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The Olympics are coming and consumers know it.

With the 1996 Summer Olympics in Atlanta still a year away, most consumers are ready for the Games to begin, according to a phone survey of 250 people conducted in April by NFO Research, Greenwich, Conn. Margin of error was 6.2 percentage points.

Sixty-three percent of those surveyed knew the next Summer Games will take place in 1996 and roughly 64% of those will follow the competition.

"The awareness level is high with the Games over a year away" from when the survey was taken, said Brent White, VP at NFO's Chicago office.

As far as location is concerned, about 62% knew the Olympics would be held in the U.S. and of those 93% knew the correct city, Atlanta.

Among the 64% who will follow the Summer Olympic Games, 40% will follow several events, while 5% will follow every event.

The most popular event to follow is track and field, at 57%. Other events of high interest are swimming, 49%; gymnastics, 25%; diving, 17%; and basketball, 16%. And females were more likely than males to follow swimming, gymnastics and diving.

When it comes to financing, many consumers don't know how the Olympic Games are funded.

When people were asked, "What ways are you aware of that are used to raise money for financing the Olympic Games?" 40% couldn't name any.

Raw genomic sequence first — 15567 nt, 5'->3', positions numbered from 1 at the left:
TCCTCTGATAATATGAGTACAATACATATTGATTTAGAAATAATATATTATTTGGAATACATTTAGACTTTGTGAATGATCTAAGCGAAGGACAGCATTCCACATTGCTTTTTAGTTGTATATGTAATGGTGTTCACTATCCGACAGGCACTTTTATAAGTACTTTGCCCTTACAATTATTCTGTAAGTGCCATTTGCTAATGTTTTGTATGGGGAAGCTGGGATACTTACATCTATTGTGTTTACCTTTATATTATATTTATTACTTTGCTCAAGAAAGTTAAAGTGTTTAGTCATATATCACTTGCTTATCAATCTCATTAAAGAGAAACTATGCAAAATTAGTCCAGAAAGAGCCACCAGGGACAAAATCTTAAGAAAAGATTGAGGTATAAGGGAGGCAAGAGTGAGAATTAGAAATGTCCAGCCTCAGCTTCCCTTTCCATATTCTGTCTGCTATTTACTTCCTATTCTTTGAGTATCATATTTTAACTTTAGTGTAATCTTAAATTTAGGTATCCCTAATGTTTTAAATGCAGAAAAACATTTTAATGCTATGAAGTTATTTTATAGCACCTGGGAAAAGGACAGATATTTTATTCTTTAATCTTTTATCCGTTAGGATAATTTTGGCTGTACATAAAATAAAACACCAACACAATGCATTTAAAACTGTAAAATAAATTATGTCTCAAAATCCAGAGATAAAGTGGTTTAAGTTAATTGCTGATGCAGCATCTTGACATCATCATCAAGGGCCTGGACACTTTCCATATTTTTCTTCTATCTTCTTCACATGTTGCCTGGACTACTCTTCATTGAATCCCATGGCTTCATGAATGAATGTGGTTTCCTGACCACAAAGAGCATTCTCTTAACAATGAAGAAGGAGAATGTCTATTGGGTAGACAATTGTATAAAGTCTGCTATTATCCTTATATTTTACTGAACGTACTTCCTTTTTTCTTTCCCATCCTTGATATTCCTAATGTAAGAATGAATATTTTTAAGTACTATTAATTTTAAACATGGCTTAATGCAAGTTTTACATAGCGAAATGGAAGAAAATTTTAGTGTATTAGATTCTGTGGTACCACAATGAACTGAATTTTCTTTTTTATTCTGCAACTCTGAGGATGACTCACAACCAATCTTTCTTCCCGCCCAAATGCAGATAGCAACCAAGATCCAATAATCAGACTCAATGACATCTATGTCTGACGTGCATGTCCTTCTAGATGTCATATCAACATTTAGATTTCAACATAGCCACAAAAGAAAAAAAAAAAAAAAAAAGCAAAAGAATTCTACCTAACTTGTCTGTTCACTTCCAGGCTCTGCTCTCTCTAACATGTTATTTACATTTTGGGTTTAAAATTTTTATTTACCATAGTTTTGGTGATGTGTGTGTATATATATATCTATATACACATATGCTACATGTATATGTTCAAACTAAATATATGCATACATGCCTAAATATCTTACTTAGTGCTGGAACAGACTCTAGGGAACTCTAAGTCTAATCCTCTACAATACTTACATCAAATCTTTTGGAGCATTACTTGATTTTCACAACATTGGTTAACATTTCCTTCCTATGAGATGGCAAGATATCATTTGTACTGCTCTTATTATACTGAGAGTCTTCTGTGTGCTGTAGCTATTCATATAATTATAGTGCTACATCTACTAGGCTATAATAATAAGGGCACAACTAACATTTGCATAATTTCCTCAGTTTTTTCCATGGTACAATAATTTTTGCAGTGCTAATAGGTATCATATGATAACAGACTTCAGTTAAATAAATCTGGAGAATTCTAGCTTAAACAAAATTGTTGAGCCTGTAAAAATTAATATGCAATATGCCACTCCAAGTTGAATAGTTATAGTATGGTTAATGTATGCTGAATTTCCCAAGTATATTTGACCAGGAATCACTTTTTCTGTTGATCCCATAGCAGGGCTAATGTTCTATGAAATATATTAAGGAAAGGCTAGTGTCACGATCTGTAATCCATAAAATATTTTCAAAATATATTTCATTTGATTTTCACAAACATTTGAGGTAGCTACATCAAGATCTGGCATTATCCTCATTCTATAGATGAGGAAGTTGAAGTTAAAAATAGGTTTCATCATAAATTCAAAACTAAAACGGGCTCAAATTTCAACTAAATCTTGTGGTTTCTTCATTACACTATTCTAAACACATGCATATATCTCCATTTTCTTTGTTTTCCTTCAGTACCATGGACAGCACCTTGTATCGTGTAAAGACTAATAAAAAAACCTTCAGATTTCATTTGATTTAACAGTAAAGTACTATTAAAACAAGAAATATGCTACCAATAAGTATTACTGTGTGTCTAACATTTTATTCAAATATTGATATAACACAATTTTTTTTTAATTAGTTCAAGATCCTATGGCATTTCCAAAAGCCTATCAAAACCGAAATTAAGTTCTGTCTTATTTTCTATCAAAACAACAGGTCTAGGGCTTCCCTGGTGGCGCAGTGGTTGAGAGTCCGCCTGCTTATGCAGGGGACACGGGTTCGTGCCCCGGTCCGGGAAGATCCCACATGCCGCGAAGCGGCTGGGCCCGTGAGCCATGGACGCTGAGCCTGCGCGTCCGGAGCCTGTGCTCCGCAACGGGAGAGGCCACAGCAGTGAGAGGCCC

Mr. White believes that might change as the Olympic Games get closer and audiences become aware of sponsorships.

However, of the 60% who named methods of raising money, corporate sponsorship topped the list with 26%. Others included: gifts/donations, 20%; sales of Olympic merchandise, 15%; and advertising, 14%.

Consumers' early response to the Olympic Games seems to be good news for marketing sponsors.

Two-thirds of the respondents feel it is at least somewhat important for a corporation to be an Olympic sponsor. Yet, 73% feel it is more important to be a worldwide sponsor instead of a domestic sponsor.

An Olympic sponsorship can also influence consumer buying habits, according to survey numbers; 23% of consumers would definitely or probably switch from their current brand to a brand offered by an Olympic sponsor.

And of the 64% who will be following the Olympic Games, 29% said they would definitely or probably switch to an Olympic-sponsored brand.

Females and people with household incomes under $35,000 would be most likely to switch to an Olympic-sponsored brand. Geographically, consumers from the South, 28%, and North Central, 29%, would most likely switch.

However, Mr. White cautioned sponsors not to jump to any conclusions because of these numbers.

"The numbers do bode well for sponsors," Mr. White said. "But, most likely [the numbers] just indicate that consumers express favorable attitudes toward sponsorship brands."

Forty-one percent of respondents couldn't name any companies as sponsors of the '96 Games. Most who did remember a company cited advertising, 38%, as how they became aware of the sponsorship. And among those who recalled seeing '96 Olympic sponsor advertisements, 47% claimed to have seen the ad on TV.

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